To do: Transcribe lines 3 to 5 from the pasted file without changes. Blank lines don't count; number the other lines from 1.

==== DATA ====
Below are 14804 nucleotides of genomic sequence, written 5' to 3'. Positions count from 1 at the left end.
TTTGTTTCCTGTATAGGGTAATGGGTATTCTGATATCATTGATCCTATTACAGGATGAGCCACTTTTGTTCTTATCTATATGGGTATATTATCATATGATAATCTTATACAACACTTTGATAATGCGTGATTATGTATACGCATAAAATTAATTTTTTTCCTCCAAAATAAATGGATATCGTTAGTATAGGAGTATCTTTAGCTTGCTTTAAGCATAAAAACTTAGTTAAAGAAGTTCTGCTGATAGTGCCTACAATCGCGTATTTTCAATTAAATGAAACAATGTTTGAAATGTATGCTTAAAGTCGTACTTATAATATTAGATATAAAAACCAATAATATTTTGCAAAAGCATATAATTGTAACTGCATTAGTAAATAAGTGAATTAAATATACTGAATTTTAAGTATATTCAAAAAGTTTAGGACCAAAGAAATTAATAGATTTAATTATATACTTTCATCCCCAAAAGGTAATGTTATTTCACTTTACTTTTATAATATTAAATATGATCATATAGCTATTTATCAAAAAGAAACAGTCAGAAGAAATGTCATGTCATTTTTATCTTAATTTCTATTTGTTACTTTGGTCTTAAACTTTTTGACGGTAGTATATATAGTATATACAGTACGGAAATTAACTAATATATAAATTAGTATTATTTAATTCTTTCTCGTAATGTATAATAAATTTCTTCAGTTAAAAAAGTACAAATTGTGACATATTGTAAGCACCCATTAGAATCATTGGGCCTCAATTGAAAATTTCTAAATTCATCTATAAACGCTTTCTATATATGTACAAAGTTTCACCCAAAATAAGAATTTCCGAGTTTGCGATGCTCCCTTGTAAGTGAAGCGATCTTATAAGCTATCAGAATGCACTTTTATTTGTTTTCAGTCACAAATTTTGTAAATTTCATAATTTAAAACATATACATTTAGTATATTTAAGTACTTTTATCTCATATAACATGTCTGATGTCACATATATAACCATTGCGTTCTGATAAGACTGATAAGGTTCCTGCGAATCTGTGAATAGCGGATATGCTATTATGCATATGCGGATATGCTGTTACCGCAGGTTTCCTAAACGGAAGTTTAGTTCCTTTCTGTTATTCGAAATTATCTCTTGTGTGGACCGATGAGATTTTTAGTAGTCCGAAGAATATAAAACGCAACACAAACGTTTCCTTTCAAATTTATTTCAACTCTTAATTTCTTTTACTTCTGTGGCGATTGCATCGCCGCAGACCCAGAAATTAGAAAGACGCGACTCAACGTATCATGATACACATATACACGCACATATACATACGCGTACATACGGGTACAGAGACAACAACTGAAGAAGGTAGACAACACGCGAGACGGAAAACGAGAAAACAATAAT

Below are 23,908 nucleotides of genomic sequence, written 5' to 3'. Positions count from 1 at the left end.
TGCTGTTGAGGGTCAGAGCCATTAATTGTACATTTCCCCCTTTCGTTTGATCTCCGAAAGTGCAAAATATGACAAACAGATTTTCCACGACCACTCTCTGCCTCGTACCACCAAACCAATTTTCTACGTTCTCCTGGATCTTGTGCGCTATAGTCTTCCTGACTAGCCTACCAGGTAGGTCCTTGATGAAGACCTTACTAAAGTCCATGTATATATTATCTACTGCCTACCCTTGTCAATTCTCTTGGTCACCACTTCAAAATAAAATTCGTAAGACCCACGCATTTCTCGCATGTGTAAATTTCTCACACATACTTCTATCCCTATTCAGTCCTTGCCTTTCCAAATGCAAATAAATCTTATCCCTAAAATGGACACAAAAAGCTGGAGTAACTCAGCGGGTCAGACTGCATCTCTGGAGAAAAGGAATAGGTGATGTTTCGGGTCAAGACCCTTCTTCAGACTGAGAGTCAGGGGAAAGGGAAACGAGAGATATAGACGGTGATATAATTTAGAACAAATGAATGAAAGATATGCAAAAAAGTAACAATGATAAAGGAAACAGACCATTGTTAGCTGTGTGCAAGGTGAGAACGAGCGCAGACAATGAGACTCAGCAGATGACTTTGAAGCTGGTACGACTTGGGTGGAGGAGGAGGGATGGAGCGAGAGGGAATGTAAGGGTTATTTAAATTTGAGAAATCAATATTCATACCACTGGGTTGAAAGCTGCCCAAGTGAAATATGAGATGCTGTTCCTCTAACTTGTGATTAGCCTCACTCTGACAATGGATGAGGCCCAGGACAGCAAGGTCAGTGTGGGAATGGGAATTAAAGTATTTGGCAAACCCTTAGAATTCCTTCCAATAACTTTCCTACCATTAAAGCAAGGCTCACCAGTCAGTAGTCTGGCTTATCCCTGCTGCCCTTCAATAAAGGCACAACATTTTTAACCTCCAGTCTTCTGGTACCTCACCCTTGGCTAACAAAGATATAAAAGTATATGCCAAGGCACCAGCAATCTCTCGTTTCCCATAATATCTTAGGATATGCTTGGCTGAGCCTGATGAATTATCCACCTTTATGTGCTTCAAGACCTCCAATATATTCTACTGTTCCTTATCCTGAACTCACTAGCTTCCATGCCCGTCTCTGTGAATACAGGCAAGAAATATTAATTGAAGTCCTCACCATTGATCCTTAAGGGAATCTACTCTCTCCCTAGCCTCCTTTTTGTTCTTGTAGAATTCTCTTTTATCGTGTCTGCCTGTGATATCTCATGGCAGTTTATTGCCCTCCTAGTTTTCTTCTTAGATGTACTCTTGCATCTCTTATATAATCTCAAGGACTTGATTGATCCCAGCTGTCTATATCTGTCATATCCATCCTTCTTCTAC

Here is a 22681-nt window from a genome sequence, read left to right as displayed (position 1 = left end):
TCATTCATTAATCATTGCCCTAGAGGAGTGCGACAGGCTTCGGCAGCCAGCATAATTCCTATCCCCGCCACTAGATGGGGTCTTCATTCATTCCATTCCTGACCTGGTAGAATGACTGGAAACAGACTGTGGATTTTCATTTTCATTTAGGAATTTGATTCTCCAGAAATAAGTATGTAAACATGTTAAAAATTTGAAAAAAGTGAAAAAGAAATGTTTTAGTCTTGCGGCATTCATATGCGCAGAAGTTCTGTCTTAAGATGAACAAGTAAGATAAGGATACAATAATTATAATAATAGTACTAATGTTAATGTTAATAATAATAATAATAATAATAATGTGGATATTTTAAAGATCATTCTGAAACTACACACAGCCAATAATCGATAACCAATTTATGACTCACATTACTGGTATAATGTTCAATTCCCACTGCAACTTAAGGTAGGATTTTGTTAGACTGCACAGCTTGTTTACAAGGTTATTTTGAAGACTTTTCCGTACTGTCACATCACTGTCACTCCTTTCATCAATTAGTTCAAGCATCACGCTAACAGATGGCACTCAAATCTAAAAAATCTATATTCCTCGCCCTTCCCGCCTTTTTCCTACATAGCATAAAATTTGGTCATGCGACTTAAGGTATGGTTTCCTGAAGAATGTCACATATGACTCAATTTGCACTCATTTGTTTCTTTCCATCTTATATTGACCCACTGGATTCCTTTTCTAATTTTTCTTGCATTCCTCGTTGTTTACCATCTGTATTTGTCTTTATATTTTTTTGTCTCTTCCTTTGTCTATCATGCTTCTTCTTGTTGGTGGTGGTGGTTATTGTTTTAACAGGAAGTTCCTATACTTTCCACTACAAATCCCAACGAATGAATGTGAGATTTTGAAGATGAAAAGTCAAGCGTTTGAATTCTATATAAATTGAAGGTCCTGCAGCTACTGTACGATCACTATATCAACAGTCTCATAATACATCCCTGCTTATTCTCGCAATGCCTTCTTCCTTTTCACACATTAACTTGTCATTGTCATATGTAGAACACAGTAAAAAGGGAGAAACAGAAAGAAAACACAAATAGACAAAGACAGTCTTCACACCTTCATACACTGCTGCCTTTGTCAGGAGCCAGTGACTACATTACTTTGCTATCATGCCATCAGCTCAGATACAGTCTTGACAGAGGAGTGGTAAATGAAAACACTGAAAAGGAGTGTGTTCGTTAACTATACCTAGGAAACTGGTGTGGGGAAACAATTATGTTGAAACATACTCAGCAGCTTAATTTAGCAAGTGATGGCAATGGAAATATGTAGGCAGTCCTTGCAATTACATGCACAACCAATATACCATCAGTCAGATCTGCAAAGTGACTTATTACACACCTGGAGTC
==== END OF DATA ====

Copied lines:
Below are 23,908 nucleotides of genomic sequence, written 5' to 3'. Positions count from 1 at the left end.
TGCTGTTGAGGGTCAGAGCCATTAATTGTACATTTCCCCCTTTCGTTTGATCTCCGAAAGTGCAAAATATGACAAACAGATTTTCCACGACCACTCTCTGCCTCGTACCACCAAACCAATTTTCTACGTTCTCCTGGATCTTGTGCGCTATAGTCTTCCTGACTAGCCTACCAGGTAGGTCCTTGATGAAGACCTTACTAAAGTCCATGTATATATTATCTACTGCCTACCCTTGTCAATTCTCTTGGTCACCACTTCAAAATAAAATTCGTAAGACCCACGCATTTCTCGCATGTGTAAATTTCTCACACATACTTCTATCCCTATTCAGTCCTTGCCTTTCCAAATGCAAATAAATCTTATCCCTAAAATGGACACAAAAAGCTGGAGTAACTCAGCGGGTCAGACTGCATCTCTGGAGAAAAGGAATAGGTGATGTTTCGGGTCAAGACCCTTCTTCAGACTGAGAGTCAGGGGAAAGGGAAACGAGAGATATAGACGGTGATATAATTTAGAACAAATGAATGAAAGATATGCAAAAAAGTAACAATGATAAAGGAAACAGACCATTGTTAGCTGTGTGCAAGGTGAGAACGAGCGCAGACAATGAGACTCAGCAGATGACTTTGAAGCTGGTACGACTTGGGTGGAGGAGGAGGGATGGAGCGAGAGGGAATGTAAGGGTTATTTAAATTTGAGAAATCAATATTCATACCACTGGGTTGAAAGCTGCCCAAGTGAAATATGAGATGCTGTTCCTCTAACTTGTGATTAGCCTCACTCTGACAATGGATGAGGCCCAGGACAGCAAGGTCAGTGTGGGAATGGGAATTAAAGTATTTGGCAAACCCTTAGAATTCCTTCCAATAACTTTCCTACCATTAAAGCAAGGCTCACCAGTCAGTAGTCTGGCTTATCCCTGCTGCCCTTCAATAAAGGCACAACATTTTTAACCTCCAGTCTTCTGGTACCTCACCCTTGGCTAACAAAGATATAAAAGTATATGCCAAGGCACCAGCAATCTCTCGTTTCCCATAATATCTTAGGATATGCTTGGCTGAGCCTGATGAATTATCCACCTTTATGTGCTTCAAGACCTCCAATATATTCTACTGTTCCTTATCCTGAACTCACTAGCTTCCATGCCCGTCTCTGTGAATACAGGCAAGAAATATTAATTGAAGTCCTCACCATTGATCCTTAAGGGAATCTACTCTCTCCCTAGCCTCCTTTTTGTTCTTGTAGAATTCTCTTTTATCGTGTCTGCCTGTGATATCTCATGGCAGTTTATTGCCCTCCTAGTTTTCTTCTTAGATGTACTCTTGCATCTCTTATATAATCTCAAGGACTTGATTGATCCCAGCTGTCTATATCTGTCATATCCATCCTTCTTCTAC

Here is a 22681-nt window from a genome sequence, read left to right as displayed (position 1 = left end):